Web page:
For Paul the sinner, Christmas had to be more than a precious moment or a Hallmark holiday. Santa’s a lot of fun, but when you’ve got blood on your hands, the question of who’s been naughty or nice doesn’t begin to get at the problem.

A real sinner needs more. More than the world, more than Wal-Mart  has to offer. More even than what some churches offers. Paul the sinner needed more than Christ as a heartwarming example of how to live a good life. It was much too late for that. What he needed was the dawn of redeeming grace. He didn’t need a theory of the atonement. He needed the atonement. He needed one born of a woman, born under the law, to redeem those who were under the law.

Have you ever noticed folks getting emotional during a Christmas Eve service?  It goes with the territory. Candlelight songs bring back memories of loved ones who have passed away or are far away. The songs of children take us back to when our own children were little—back, even, to when we sang in the children’s choir. So it is, along with the eggnog, Christmas serves a generous helping of nostalgia, sad and sweet.

But the nostalgia is made still sadder when garnished with the memories we’d just as soon pass over. When we think of what once was, we are reminded of the times we have harmed others, acted selfishly, and made matters worse. Thinking of what might be, we are reminded that our own little world is a mess, because we made it that way. And there’s no one else to blame. And as we reflect, perhaps we’ll conclude that it hasn’t been such a “Wonderful Life” after all.

What do we do? When confronted with the ghosts of our past, we might choose the path of Scrooge and vow to amend our sinful lives. But what if you’re too late? Scrooge was relieved to find Tiny Tim still alive. Stephen, though, was dead, and Paul’s nightmare was his life. And there was nothing he could do about it.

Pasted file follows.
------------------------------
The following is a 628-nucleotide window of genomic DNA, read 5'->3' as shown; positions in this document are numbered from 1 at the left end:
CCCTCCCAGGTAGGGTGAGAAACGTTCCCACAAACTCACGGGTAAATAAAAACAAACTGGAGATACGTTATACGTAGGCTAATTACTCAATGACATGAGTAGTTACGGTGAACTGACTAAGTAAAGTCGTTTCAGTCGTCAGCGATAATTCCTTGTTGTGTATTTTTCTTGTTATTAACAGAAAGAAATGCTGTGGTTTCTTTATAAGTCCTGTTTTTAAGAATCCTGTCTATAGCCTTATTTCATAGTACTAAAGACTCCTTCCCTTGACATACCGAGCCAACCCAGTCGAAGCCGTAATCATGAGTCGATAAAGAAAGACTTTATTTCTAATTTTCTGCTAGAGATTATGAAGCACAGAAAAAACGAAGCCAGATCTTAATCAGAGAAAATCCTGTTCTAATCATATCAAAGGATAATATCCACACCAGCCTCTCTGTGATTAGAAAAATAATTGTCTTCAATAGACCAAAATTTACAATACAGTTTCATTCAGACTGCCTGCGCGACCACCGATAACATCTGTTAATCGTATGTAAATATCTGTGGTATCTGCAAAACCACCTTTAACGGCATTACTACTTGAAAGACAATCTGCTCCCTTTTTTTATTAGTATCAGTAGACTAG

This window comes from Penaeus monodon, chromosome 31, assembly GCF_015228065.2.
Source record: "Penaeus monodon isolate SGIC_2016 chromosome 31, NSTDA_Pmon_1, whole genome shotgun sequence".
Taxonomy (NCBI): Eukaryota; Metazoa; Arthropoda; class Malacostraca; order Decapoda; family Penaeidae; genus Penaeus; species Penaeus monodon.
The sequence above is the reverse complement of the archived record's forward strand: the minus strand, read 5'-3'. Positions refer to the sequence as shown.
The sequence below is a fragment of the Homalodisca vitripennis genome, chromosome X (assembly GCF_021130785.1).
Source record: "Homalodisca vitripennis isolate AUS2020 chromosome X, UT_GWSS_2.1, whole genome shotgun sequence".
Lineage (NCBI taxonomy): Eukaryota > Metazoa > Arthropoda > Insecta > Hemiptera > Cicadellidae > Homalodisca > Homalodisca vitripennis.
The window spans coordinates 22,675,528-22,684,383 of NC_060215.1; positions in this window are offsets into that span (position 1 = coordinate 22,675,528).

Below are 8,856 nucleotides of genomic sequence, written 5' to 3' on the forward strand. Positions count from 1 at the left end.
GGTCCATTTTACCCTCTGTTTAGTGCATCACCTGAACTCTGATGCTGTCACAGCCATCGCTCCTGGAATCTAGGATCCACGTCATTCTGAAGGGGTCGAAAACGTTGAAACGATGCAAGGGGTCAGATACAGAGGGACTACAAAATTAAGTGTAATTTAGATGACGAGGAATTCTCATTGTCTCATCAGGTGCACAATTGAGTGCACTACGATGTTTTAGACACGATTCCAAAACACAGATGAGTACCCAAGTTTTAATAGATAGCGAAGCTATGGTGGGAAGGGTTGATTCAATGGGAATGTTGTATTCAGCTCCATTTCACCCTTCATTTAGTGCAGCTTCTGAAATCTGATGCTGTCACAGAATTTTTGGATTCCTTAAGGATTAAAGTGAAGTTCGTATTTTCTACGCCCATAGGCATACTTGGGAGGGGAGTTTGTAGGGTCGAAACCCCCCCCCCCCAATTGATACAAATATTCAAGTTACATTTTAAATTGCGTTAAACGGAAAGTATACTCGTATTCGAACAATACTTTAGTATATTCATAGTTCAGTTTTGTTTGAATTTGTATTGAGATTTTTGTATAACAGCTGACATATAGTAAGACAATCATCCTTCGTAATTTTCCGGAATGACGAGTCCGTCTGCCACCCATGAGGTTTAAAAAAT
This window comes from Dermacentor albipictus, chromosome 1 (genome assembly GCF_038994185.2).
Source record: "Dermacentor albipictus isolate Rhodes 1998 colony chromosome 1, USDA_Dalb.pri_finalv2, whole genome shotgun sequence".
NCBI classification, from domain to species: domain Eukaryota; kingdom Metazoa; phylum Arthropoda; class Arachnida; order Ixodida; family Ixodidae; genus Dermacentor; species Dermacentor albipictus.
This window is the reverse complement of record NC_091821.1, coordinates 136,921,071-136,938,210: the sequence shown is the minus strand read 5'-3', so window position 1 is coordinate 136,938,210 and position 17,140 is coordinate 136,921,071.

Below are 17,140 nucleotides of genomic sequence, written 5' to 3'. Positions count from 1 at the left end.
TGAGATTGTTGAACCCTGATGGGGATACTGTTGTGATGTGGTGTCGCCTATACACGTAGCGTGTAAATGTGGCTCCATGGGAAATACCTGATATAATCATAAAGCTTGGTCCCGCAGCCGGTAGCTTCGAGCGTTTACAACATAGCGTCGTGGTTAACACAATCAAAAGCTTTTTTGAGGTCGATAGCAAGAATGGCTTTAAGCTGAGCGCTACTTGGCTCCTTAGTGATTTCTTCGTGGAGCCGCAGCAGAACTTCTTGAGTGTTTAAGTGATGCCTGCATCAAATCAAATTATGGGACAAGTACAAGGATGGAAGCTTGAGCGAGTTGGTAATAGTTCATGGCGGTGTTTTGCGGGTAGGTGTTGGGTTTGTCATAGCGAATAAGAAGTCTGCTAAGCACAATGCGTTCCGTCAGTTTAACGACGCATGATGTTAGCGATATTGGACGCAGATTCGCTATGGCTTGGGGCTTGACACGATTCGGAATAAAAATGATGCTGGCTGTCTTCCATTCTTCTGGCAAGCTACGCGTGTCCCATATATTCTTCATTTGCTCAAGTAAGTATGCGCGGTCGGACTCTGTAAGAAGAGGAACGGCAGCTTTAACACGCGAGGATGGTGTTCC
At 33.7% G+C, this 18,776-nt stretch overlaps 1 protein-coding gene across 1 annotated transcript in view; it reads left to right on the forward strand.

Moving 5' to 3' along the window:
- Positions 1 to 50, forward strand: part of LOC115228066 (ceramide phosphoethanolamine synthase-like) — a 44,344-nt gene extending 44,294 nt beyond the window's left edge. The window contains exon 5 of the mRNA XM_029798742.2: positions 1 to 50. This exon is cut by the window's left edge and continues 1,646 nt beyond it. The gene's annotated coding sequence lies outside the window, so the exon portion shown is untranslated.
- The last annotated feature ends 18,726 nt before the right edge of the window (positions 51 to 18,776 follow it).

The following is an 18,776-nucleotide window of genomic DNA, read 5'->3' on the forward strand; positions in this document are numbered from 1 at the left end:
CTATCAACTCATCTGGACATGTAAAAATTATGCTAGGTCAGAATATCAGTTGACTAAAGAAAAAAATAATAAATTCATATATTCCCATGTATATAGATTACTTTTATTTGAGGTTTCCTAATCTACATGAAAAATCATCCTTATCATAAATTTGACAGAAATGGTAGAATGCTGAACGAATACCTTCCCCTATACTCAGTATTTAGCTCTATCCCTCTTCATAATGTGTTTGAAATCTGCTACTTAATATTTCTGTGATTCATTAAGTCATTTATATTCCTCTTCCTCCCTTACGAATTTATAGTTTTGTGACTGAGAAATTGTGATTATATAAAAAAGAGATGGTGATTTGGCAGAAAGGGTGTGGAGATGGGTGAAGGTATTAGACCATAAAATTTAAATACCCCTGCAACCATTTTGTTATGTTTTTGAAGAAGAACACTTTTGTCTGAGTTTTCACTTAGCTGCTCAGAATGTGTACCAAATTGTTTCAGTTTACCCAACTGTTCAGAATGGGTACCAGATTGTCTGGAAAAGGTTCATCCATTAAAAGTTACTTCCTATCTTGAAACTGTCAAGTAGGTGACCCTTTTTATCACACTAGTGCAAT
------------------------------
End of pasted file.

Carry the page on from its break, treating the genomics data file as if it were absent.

III.

It’s the kind of thing that can bring a grown man to tears. It’s like David crying out when he wrote, “For I know my transgressions, and my sin is ever before me. Against you, you only, have I sinned” (Ps 51:3–4). It’s like Peter, hearing the rooster crow for a second time and then breaking down in bitter tears at his repeated denial.

It’s the Paul in each of us. The Lord I think so little of; the Lord I shove out of my way; yes, that Lord Jesus came into the world. Not in power, but in the weakness of a child. Not to demand payback, but to make the payment for my sin. Not to breathe murderous threats, but to bring peace on earth, goodwill toward men.

Hear, then, the horn of the prophets and the trumpet of saints. “Come to Bethlehem and see Him whose birth the angels sing” (LSB 368:3). Cry for sorrow, but then weep for joy. Receive with Paul the gift of innocence.

“What child is this, who, laid to rest, On Mary’s lap is sleeping?” (LSB 370:1). The one born of a woman, born under the law, that he might redeem those under the law. “Nails, spear shall pierce Him through, The cross be borne for me, for you” (LSB 370:2).

And that’s good news. And since it is, and since I started the sermon with two wishes, I’d like to end with a third. And along with Paul, I wish you a very Merry Christmas and Happy . . . Feast of Stephen.

Amen.